Redefining Quiet Time for My Extrovert

Getting quiet time is not a right of everyone, but it was something that concerned me as I pondered becoming a homeschool parent. I am an introverted person, so although I like being around other people, I  get my strength from being alone. With young children that have different personalities and preferences, that is not always easy. I have found it is important that I help my extrovert's quiet time meet her needs and not mine.

An Extrovert's Understanding of Quiet Time

I guess I did not understand what it meant to be an extrovert until my second child tried arguing with me about the need for quiet time every afternoon. 

"But if I'm in quiet time," my sweet 6-year-old explained, "then I'll be lonely and that makes me tired."

My entire life I've felt tired being around people. After our co-op, I'd get home between 2:30 and 3:30 and just be exhausted. All day of teaching children, talking to other homeschool parents, and supporting my children in their own classes. I craved quiet! I craved being alone! I craved the feel of no one touching me or hugging me!

After that same day of chaos, people, friends, hugging, talking, and (for my children) learning, my daughter wanted more! She wanted to run around the yard, give me a cuddle, play a game, or find a friend to play with.

Especially as she got older, sending her to her room for an hour kind of felt like a punishment. Especially since she had done all of her classes as expected. Doesn't she get a reward for being done with school? A reward in the form of free time not sitting in a room or a car?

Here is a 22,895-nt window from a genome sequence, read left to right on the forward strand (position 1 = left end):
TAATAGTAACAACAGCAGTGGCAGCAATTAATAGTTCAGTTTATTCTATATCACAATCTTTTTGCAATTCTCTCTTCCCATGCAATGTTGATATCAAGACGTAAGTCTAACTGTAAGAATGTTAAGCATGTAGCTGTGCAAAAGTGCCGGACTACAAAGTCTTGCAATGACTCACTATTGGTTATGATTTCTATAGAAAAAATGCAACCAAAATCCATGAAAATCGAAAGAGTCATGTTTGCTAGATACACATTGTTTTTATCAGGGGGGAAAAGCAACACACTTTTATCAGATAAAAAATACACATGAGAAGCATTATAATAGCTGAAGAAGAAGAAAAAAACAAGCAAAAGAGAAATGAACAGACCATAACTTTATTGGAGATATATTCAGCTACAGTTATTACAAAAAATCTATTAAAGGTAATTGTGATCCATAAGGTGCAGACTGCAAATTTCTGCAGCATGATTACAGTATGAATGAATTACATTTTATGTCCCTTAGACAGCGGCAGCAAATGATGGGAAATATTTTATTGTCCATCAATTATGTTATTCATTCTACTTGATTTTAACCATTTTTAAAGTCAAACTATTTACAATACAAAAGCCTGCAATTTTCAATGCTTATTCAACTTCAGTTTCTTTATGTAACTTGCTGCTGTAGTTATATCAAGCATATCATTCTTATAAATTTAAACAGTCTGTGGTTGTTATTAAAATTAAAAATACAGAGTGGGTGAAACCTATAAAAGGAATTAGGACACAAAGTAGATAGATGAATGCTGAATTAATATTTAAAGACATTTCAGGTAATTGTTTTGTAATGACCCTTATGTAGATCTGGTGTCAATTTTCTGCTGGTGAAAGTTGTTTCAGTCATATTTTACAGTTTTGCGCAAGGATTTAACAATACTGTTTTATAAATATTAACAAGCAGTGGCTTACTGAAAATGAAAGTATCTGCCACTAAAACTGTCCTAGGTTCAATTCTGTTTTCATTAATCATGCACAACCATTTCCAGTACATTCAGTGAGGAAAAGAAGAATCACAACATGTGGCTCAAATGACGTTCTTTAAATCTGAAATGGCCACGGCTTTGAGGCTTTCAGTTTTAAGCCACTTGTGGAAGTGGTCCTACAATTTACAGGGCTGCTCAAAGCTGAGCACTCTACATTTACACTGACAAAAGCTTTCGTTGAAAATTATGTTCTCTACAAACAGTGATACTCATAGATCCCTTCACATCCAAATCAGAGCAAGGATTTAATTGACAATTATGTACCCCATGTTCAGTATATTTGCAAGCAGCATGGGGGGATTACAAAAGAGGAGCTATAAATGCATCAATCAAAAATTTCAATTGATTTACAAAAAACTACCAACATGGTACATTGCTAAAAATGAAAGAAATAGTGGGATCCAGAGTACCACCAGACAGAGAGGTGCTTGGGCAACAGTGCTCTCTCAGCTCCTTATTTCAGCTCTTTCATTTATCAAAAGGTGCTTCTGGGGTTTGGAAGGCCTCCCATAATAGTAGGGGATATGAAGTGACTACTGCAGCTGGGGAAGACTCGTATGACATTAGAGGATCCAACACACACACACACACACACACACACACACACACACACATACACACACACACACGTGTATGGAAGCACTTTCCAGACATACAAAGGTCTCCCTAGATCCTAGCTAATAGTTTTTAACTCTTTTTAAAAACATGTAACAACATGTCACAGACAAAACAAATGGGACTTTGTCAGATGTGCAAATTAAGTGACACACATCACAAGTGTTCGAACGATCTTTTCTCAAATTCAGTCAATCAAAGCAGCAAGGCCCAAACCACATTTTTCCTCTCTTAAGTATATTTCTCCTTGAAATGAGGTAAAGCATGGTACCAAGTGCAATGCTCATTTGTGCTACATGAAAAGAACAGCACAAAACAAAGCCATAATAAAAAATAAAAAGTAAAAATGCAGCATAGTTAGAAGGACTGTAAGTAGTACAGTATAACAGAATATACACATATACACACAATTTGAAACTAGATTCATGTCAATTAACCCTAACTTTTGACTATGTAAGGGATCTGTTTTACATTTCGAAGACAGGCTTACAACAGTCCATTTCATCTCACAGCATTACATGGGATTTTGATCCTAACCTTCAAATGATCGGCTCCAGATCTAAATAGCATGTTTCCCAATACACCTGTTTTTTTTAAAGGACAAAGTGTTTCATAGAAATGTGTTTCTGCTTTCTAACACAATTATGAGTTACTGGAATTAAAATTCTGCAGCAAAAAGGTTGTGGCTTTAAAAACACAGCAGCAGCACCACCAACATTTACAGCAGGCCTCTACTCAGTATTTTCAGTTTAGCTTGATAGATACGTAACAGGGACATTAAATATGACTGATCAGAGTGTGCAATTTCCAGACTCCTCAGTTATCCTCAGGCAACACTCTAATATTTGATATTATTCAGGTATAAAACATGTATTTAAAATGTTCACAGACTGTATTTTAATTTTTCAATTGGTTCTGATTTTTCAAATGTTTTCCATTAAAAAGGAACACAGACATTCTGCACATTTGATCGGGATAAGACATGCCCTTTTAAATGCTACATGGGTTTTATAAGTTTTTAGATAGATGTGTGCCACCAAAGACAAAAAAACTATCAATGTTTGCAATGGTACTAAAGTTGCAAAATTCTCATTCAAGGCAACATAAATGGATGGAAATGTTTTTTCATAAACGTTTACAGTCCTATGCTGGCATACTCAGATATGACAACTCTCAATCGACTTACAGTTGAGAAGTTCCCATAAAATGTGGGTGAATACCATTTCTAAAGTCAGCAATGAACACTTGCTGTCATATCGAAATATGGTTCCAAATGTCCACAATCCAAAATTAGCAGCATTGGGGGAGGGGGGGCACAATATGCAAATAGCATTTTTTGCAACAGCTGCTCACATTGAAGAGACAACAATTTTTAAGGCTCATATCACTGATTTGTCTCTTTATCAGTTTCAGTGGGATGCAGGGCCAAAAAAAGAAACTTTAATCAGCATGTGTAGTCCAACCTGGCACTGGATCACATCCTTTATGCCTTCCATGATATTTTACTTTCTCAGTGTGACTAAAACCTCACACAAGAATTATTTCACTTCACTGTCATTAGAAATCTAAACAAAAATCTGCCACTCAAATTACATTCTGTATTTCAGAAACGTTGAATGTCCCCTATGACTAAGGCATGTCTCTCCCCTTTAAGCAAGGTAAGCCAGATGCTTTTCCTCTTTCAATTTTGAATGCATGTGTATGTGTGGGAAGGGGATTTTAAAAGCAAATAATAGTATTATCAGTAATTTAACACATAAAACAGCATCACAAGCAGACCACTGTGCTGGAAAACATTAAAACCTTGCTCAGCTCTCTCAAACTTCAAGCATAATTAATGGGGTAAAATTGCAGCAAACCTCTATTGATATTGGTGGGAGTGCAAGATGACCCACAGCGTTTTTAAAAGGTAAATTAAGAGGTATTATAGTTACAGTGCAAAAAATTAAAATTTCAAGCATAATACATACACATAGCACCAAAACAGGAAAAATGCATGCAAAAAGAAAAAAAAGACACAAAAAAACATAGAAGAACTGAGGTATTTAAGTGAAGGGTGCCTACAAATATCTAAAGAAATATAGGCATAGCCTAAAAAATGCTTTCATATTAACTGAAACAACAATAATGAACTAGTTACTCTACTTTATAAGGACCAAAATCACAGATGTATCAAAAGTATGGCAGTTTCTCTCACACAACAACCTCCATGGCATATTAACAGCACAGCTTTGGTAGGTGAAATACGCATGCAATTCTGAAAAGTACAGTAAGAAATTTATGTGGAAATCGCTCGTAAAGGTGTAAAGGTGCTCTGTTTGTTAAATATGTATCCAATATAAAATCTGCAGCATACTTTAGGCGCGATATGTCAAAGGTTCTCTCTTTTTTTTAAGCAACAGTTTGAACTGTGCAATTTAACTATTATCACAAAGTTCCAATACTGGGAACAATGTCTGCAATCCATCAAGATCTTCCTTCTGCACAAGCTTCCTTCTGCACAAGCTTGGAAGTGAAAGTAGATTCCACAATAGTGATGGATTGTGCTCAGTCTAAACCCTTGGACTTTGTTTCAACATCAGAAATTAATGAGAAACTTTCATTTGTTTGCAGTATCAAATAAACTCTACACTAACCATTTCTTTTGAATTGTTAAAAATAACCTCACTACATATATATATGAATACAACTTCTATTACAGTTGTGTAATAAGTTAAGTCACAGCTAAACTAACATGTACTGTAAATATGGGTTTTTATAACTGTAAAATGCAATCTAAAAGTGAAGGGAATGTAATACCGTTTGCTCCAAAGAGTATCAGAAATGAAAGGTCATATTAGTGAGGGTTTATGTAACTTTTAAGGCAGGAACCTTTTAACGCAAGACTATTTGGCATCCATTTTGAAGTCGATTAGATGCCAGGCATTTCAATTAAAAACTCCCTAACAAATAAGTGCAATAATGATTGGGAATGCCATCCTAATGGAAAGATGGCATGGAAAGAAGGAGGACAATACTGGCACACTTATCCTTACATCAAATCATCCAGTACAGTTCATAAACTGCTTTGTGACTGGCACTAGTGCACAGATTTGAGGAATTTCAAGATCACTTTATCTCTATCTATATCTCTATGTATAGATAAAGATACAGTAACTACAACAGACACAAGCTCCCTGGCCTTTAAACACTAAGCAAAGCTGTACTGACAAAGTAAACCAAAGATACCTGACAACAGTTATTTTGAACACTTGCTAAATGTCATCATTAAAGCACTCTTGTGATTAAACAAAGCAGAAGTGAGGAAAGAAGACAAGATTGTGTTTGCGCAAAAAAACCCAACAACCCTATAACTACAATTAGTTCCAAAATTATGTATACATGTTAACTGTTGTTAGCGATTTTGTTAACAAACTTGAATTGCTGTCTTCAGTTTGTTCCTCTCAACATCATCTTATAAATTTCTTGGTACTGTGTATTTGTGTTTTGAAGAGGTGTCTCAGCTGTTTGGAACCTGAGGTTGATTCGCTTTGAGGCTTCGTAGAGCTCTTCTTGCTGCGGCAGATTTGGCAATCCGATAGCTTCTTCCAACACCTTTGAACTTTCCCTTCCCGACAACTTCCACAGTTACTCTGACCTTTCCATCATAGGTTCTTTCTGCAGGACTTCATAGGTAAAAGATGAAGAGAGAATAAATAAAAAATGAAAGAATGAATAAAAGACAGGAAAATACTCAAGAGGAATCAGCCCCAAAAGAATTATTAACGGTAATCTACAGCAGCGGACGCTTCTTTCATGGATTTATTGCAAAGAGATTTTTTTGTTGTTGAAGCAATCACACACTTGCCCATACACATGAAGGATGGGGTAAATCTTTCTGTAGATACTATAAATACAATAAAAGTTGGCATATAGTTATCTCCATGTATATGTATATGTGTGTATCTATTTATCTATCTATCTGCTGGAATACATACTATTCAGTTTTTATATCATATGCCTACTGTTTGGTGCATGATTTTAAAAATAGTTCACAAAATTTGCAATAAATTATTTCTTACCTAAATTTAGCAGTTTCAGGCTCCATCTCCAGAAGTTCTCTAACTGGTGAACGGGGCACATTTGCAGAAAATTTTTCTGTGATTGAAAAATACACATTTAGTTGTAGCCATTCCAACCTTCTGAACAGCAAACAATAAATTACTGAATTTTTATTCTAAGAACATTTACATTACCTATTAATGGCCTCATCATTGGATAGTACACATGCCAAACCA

Redefining Quiet Time for an Extroverted Child

Even though I'm drained, since being a mother is never done, sometimes I have to compromise my own "nobody-touch-me-I'm-done" time into something a little more do-able for my daughter. Some activities really depend on the age of your children. Here are some ideas for getting quiet time as an introverted mom, even when you have to parent an extrovert.

Food. The idea of quiet time is always better received when my kids are well fed. We start with a snack.

Audiobooks. I shared in the past that audiobooks, especially the library-issued Play-Aways, work well for my daughter in navigating alone time. When she really doesn't want to be alone, listening to an audiobook as a group can be a recharging time for me. The audio is the only voice and we're relaxing. We can get a puzzle, coloring pages, or even LEGO bricks out so there is something physical for us to do, and I can get a break from disagreements and big action. 

Reading Aloud. Some parents cannot find reading aloud relaxing. I love reading aloud and I do enjoy a good story. I can let my mind wander and relax as I read. With a simple book, I can often read aloud for a little while without too much exhaustion. It helps if I can get my daughter to brush my hair. Or, I can give a her a toy to play with and she can stay quiet while I read. As with audiobooks, there are no other voices and contention when there is one voice in a story. 

Video Camera. Sometimes, my daughter enjoys making "youtube" videos of a chore or task during quiet time. Honestly, I don't always know what she's making a video of. She tells stories or acts out a story. She's doing it herself, talking, and having herself for company as she re-watches the silly videos she's made.

Something new. It doesn't have to be a new item, but something that is a new idea, a new library book. For young children, this could be a busy box with an activity they can do on their own. Maybe they haven't seen it for a time. For an older child, this could be a craft challenge to make something out of paper, a coloring page, or a magazine.

As my daughter has gotten older, she has learned the everyone recharges in their own ways. Sometimes I can just say "I need to recharge" and she understands completely. She'll go off to listen to a podcast and color, content that I'm not ignoring her.

How do you other introvert moms give your extroverted kids "quiet time" or rest time? I'd love to know!

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